On appeal from the Passaic County Circuit Court.
For the plaintiffs-respondents, Weinberger & Weinberger (Joseph J. Weinberger).
For the defendant-appellant, William R. Vanecek and Eugene F. Frey.
The opinion of the court was delivered by
WOLFSKEIL, J. This appeal represents a culminating stage in a long family feud that commenced with the death of the father, Joseph Feld, in 1935, and arose over the disposition of his intestate estate. The decedent father was the principal stockholder in Joseph Feld and Company, a corporation which operated a slaughter house in South Hackensack and also a retail meat establishment in Passaic. Joseph Feld was survived by his widow, Rebecca Feld, and by six children. The family ranged itself in two groups, one composed of the widow, two daughters, Rose F. Grossman and Gertrude Frost, and a son, Samuel Feld, who is a lawyer, while the other consisted of the three other sons, Morris E. Feld, Charles Feld and Saul Feld, who, during the lifetime of the father, had been minority stockholders in Joseph Feld and Company. All of the parties sought and secured legal advice, and they endeavored to compose their differences through an agreement made November 4th, 1935. This rested on the formation of a new corporation, known as Feld Brothers, Inc., organized by Morris E. Feld, Charles Feld and Saul Feld, to carry on the business previously conducted by Joseph Feld and Company, with the latter concern leasing to the new corporation all its property of a ten-year period, and with the stock divided so that the first group and the second group collectively were to have an equal number of shares.
The part of the agreement pertinent to the litigation relates to rent that was to be paid by Joseph Feld and Company to the widow, Rebecca Feld, during her lifetime at the rate of $85 per week, and after her death at $60 per week. The $85 rent was paid for some time, and then gradually Joseph Feld and Company fell into arrears. Two suits were started by David Bayarsky, assignee of Rebecca Feld, against Joseph Feld and Company for recovery of rent arrearage. These resulted in judgments for the plaintiff upon direction for verdicts by the trial judge. The judgments were affirmed by the Supreme Court, but were set aside by the Court of Errors and Appeals, "without prejudice to a new action or actions at law or in equity, or both, based on the substantial rights of the parties." This is reported in 123 N.J.L. 194. The
basic reason for the reversal was procedural and technical, rather than being related to the merits, for it was grounded on the commencement of the suit by the single plaintiff, instead of by the four persons designated in the agreement as having an ownership or interest in the rent. The widow died during the pendency of the first appeal.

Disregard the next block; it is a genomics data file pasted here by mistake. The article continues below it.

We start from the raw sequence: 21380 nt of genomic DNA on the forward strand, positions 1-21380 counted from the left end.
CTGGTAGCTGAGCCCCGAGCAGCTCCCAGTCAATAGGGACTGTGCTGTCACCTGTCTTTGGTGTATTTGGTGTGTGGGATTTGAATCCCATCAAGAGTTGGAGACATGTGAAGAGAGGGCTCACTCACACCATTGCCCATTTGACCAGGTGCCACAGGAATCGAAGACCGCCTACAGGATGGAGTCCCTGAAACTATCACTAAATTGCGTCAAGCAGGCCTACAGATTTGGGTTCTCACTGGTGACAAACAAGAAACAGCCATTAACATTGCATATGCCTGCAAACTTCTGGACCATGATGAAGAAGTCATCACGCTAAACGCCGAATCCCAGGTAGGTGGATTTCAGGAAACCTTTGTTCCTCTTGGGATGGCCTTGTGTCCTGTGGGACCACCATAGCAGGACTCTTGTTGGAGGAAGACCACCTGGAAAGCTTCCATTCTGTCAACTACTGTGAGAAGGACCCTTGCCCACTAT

The two suits for the rent arrearages were amended and consolidated following upon the determination of the first appeal. Judgments were entered for the plaintiff in each instance, and these judgments are the subject of the present review.
The instant appeal addresses itself to practically every phase of the two suits. It is more indicative of the intensity of the antagonism between the parties and the ardent wish by any means to avert defeat in this family struggle, rather than demonstrative of merit in the appeal itself, for there is recourse to many matters patently futile and frivolous. We have examined all the points raised, and even as to those which call for more deliberated consideration, there is no aid for appellant's position, for in final analysis they concern themselves with factual questions, which were appropriately submitted to the jury. Evidence is present in both cases to support the determinations reached by the jury, so that there is no justification for disturbing those determinations.
An element stressed by appellant is that in the Bayarsky suit certain affidavits made for plaintiff stated the $85 rent was payable to Rebecca Feld alone, and not to her and her two daughters and son Samuel, so that a claim in the name of the four was in contradiction to the first form of the claim.
It was contended by appellant that for this reason the amended complaint should have been stricken. That, however, is merely one of the factual controversies presented. It was competent for the jury to decide the matter of the ownership of the rents, and that issue was properly left to the jury.
Appellant argued against the admissibility of the agreement between the parties, and urged there was no consideration for the undertaking of defendant corporation to pay the rent. But the evidence showed that confirmatory ...